The first conversation I had with a travel industry colleague about COVID-19 came in mid-January 2020—I had bumped into Chris Austin, who was then serving as Seabourn’s executive vice president of global sales, in a busy Manhattan hotel lobby the week of the NY Times Show. Chris had a scheduled trip to Asia at the end of January and was concerned about how a new virus that was starting to circulate would impact his travel.
It was a brief conversation, but one that is still very memorable to me, just because of my own naivete at the time of what COVID-19 would become. I had very little idea of how that story would grow, of how it would impact my hometown of New York, and how it would bring travel to an essential halt a few short weeks later.
The time since that chat, and the year as a whole, now seems like a decade ago. I am, like so many of you, anxious to flip that calendar to 2021 and start a new year, but I still find myself reflecting on the year that was, a year that is going to be impossible to forget.
Talking to so many travel advisors during 2020, it’s difficult not to be humbled by their innovation and their determination to succeed under what’s been, perhaps, the most difficult circumstances since the period after Sept. 11, 2001. So many industry people, from the trade and from the supplier side, spoke to me about how 2020, up until COVID-19, was setting up to be the biggest year in their careers, and that was stopped dead in its tracks by the pandemic.
Still, advisors found ways to succeed. They found ways to communicate with their clients, they found ways to market safe vacations to those who wanted to take them, and they found ways to pivot their businesses to survive in hopes of a major 2021 rebound, a year that is expected to see the largest pent-up travel demand in a century.
It’s also difficult not to be embarrassed by a lack of support for the industry, which supported employment for one in every 10 Americans pre-pandemic.
ASTA’s and ACTA’s push to get specific travel advisor relief into their respective country’s COVID-19 relief packages were extraordinary wins for both those organizations and for the industry, but the lack of movement on additional relief here in the U.S. has to be considered one of the biggest government failures of the pandemic period. The industry needs support to be able to continue having the same economic impact it had pre-pandemic, and here’s hoping there’s some kind of agreement before the end of the year.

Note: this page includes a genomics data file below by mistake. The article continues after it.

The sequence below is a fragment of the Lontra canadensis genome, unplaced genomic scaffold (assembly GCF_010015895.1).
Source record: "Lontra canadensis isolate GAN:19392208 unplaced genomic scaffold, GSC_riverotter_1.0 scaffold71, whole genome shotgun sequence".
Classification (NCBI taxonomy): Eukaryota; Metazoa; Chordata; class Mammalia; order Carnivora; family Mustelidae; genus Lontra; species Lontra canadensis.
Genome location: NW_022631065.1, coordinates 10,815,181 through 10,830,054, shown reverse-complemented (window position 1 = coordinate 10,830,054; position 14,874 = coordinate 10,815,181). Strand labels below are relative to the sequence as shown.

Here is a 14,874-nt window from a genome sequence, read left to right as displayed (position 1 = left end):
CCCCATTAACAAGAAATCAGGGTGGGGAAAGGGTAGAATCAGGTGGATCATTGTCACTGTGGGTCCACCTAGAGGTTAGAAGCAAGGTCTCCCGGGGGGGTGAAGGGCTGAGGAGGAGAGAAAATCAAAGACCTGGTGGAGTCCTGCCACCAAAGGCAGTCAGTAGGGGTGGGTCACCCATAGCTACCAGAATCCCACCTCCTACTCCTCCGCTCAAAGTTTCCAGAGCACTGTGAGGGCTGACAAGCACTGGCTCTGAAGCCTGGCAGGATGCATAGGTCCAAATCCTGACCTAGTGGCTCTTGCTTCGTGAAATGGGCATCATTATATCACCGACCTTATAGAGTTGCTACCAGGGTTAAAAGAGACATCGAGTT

At TMR, we were forced to pivot just like all of you. We were very lucky to be able to see all of Canadian advisors and suppliers who came out to Travel MarketPlace in February in Vancouver, just weeks before borders were shut, but the impact of COVID-19 forced us to cancel our Toronto show in June, something that we circle on our calendars every year. We’re very much hoping to see you all in Toronto in 2021 and we promise we’re going to make every effort to be there.
We also went virtual, like so many of you. During my last MasterAdvisor session of the year, I gave my sincere thanks to all who helped make our virtual series such a highlight of my year and I wanted to repeat that there. I can’t thank you, along with Jennifer Wilson-Buttigieg of Valerie Wilson Travel, a TMR board who served as the first guest on the show and a co-host during the summer, enough. And I cannot wait to see you all again on ZOOM in 2021.
There’s still a lot of uncertainty for 2021. Nobody has a crystal ball as to what’s going to happen in the coming months, but there’s hopeful signs on the horizon. This week, the U.S. saw the first vaccinations of Pfizer’s COVID-19 vaccine, with another vaccine candidate, Moderna, expected to score FDA approval this week, as well. While bad news is still an almost certainty, there’s even more good news on the horizon, and we should all be thankful for that.
The COVID-19 story won’t end in 2020. It will, most likely, still be the biggest story for our industry in 2020, but I’m hopeful and optimistic that the story in 2021 will be of how travel recovered and accelerated out of the pandemic, and how the industry’s reinvention not only got more people traveling, but also changed the way advisors operate, making them an even more critical in the travel distribution system.
Whatever your plans are over the holidays, I wish you a very festive and healthy end of the year. Here’s to 2021.